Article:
Like The Huffington Post, all of these examples combine curation with content generation, which goes some way towards warding off the ’End of Journalism’ scenario painted by Keller. But alarmism aside, Keller’s attack on content curation is open to a more a more fundamental critique: it is entirely futile.
Curation has been happening for a long time – both in traditional and new media formats – and it will continue to happen whether or not it is sanctioned by big media owners. With the proliferation of content in today’s digital age, massively accelerated by the universal availability of tools that turn everyone into a potential publisher, people need a way to filter out the noise and find the stuff that really interests them.
And if professional editors and clever algorithms aren’t providing this service, then consumers will simply provide it to each other. Social bookmarking tools like Del.icio.us and StumbleUpon are growing in popularity, and Twitter – that ubiquitous publishing tool which an increasing number of people rely on to stay abreast of the news – is arguably the biggest aggregator of them all.
What’s interesting is that despite the fact that aggregation and curation have been going on in various forms since the very early days of the internet, complaints about the dearth of “quality journalism” are hardly on the increase, any more than the pressures on traditional music industry models have led to a shortage of quality music. According to various research reports, including the Pew Research Center’s Project for Excellence in Journalism, people are spending more time consuming news than ever before in history, just not necessarily via traditional channels.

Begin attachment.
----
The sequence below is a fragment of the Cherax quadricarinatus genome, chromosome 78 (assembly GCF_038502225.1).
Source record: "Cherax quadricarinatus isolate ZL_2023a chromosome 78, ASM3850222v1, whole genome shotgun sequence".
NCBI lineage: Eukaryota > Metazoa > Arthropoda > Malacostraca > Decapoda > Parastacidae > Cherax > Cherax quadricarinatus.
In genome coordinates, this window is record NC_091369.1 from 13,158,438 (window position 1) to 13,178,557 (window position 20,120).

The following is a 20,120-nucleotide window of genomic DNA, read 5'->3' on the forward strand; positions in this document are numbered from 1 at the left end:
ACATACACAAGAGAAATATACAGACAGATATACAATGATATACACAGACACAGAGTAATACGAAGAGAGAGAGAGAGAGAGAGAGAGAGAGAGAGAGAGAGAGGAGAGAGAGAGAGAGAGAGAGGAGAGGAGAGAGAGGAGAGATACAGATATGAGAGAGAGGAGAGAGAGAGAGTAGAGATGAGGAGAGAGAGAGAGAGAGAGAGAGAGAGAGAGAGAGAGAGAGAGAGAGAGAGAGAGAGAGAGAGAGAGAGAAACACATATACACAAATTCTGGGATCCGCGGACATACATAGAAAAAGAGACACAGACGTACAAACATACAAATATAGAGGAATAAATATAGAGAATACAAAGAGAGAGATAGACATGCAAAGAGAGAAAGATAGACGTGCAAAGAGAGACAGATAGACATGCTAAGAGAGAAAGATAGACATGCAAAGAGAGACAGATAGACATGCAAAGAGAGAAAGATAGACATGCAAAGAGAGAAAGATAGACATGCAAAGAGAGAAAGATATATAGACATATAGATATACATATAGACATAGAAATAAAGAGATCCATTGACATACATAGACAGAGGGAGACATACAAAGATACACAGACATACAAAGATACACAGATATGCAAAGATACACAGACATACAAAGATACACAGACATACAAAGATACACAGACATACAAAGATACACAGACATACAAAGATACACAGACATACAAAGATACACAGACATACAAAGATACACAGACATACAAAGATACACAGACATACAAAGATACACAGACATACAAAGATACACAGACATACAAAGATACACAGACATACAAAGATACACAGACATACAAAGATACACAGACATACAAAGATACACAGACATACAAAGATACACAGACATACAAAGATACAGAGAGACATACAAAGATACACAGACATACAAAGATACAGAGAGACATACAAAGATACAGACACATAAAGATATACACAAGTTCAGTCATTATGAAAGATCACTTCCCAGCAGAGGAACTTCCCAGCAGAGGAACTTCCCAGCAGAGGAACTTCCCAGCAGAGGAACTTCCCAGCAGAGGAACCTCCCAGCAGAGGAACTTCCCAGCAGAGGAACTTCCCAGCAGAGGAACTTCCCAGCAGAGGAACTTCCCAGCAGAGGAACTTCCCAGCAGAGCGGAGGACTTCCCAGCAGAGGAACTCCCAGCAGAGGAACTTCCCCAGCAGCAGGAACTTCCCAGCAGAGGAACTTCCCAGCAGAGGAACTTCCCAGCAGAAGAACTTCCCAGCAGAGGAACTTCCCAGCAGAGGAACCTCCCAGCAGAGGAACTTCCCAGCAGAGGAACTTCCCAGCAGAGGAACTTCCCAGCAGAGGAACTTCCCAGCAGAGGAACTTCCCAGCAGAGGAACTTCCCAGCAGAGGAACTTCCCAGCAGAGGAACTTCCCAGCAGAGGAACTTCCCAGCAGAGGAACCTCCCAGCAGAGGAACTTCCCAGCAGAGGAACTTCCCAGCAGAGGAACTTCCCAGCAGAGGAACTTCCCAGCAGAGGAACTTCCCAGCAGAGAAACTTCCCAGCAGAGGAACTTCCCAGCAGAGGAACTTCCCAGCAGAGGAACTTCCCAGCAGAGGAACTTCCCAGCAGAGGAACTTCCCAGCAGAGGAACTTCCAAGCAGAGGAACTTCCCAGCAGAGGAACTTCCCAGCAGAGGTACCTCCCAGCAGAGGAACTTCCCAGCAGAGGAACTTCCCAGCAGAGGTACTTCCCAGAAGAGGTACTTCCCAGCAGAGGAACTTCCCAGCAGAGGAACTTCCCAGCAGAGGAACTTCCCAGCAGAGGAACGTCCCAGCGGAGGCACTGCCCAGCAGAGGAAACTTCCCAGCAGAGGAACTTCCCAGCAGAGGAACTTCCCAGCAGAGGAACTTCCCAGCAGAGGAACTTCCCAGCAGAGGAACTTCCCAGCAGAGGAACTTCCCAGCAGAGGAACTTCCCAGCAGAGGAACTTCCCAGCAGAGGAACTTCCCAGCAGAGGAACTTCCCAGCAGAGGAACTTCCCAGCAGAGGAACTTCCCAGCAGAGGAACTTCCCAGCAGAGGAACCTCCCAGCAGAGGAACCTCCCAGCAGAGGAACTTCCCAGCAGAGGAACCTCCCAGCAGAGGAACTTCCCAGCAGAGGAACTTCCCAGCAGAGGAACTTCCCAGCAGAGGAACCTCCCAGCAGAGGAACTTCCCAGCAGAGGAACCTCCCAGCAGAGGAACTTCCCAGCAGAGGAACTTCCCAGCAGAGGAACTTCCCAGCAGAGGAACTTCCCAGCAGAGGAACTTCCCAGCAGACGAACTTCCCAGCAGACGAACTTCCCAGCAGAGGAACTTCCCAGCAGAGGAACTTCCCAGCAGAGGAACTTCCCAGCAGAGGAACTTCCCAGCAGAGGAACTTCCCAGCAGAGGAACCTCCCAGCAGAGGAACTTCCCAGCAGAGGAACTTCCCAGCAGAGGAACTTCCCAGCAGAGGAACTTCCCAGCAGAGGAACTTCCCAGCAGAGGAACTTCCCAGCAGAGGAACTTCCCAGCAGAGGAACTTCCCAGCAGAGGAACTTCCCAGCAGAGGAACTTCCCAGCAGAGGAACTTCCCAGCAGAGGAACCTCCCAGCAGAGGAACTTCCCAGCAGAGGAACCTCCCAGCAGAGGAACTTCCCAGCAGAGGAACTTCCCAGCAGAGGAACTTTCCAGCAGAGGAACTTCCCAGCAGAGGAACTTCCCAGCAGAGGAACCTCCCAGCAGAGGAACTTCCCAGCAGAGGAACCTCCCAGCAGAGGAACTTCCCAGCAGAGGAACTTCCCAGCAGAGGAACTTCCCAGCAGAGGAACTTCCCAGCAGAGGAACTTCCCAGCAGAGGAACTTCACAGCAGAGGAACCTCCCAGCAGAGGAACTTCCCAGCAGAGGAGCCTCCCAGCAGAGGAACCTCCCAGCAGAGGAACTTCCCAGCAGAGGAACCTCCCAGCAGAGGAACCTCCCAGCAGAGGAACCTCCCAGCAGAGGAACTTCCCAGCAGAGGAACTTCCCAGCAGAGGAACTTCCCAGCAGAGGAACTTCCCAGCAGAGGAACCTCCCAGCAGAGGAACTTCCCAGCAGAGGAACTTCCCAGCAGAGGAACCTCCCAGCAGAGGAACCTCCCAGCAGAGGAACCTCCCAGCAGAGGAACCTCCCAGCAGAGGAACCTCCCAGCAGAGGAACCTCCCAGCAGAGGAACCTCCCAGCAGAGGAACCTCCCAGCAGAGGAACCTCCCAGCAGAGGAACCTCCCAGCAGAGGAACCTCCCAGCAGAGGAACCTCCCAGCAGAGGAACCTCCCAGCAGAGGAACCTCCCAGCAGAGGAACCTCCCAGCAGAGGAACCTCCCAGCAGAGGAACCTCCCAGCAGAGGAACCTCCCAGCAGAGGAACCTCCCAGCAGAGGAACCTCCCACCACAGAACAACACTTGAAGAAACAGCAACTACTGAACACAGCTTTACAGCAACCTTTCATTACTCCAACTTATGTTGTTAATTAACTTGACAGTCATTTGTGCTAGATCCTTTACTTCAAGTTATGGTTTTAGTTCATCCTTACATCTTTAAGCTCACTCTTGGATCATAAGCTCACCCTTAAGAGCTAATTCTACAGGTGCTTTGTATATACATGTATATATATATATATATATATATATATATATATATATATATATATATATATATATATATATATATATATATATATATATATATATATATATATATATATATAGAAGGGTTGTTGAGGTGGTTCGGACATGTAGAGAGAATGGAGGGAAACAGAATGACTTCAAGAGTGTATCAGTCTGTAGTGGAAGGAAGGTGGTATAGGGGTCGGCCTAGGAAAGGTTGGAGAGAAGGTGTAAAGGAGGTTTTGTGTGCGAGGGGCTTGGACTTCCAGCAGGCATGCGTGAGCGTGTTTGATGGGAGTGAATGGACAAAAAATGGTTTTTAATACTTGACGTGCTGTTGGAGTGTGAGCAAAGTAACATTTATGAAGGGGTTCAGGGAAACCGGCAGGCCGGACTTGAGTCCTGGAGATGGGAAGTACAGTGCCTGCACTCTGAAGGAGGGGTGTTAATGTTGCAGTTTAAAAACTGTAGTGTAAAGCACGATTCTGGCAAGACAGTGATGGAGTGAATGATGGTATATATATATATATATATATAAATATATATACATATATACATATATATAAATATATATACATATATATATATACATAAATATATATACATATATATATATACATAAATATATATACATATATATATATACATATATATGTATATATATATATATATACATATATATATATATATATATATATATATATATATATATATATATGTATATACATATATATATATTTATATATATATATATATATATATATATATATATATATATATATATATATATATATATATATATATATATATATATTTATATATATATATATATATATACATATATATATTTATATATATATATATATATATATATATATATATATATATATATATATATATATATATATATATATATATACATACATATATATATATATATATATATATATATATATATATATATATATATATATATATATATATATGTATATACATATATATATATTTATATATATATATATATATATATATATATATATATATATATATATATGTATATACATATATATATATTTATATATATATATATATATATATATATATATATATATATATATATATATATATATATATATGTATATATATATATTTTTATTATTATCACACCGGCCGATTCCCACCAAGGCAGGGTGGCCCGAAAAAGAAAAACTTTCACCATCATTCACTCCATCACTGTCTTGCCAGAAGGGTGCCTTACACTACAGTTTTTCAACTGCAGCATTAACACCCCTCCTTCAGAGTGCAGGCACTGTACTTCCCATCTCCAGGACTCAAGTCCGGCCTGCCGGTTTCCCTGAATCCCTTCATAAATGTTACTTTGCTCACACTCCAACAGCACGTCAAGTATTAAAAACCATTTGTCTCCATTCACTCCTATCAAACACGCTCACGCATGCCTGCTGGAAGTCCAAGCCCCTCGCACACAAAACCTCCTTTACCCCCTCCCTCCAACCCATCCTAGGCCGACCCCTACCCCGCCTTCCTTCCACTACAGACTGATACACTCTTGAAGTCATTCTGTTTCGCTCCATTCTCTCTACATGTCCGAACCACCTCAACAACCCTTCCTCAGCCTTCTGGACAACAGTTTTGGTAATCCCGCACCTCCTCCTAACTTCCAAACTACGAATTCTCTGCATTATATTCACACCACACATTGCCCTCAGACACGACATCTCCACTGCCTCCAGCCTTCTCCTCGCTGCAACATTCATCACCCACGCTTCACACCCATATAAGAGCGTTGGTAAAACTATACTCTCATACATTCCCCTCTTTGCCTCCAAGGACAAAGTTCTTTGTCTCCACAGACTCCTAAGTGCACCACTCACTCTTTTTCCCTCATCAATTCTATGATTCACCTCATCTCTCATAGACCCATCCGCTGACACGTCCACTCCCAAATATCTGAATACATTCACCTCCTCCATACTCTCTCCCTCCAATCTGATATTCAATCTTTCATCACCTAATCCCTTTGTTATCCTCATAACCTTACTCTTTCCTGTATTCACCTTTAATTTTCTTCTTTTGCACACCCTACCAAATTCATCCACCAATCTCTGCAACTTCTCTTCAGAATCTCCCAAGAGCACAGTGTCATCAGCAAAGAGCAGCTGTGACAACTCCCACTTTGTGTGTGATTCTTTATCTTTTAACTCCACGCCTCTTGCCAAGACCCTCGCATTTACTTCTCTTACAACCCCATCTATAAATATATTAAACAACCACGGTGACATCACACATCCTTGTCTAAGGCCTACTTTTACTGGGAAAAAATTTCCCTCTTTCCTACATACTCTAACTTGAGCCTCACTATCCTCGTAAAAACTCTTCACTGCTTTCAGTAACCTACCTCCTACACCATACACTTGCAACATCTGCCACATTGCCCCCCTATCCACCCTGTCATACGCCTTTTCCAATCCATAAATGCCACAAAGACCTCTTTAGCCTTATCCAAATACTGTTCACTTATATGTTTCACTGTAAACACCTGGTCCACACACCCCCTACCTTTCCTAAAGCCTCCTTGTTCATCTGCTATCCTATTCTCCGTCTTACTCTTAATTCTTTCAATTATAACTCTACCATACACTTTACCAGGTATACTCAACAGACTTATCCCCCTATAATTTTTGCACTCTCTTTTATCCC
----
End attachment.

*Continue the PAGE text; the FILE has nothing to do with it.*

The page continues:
And if, indeed, humanity did reach the point where a particular kind of quality journalism was in high demand and short supply, market forces would kick in to drive up the price that users, advertisers and publishers were willing to pay for it.
But something that often gets lost in this debate is that recent advances in communication have fundamentally changed the nature of what “quality journalism” means. It is no longer enough for an editor to select the stories he believes are most likely to resonate with the audience and assign them to a good writer. Thanks to the power of hypertext and digital multimedia, the canvas of the contemporary digital journalist is as broad as the Internet itself.
To remain relevant, today’s digital media offerings must use the full power of what’s out there to tell stories as effectively and comprehensively as possible, aggregating and contextualising links to both professionally produced and user-generated content. And, rather than being dictated by the instincts of an unseen editor, the decision as to what’s important becomes an iterative, collaborative dialogue between publishers and consumers, with the boundaries between the two frequently blurring and overlapping.
Whether or not it offends traditional media sensibilities, this is what the new world of contemporary journalism looks like. Instead of investing their energies in raging against the end of an old era, media companies and journalists will do well to explore the bracing possibilities of the new one.
This story was first published in The Media magazine.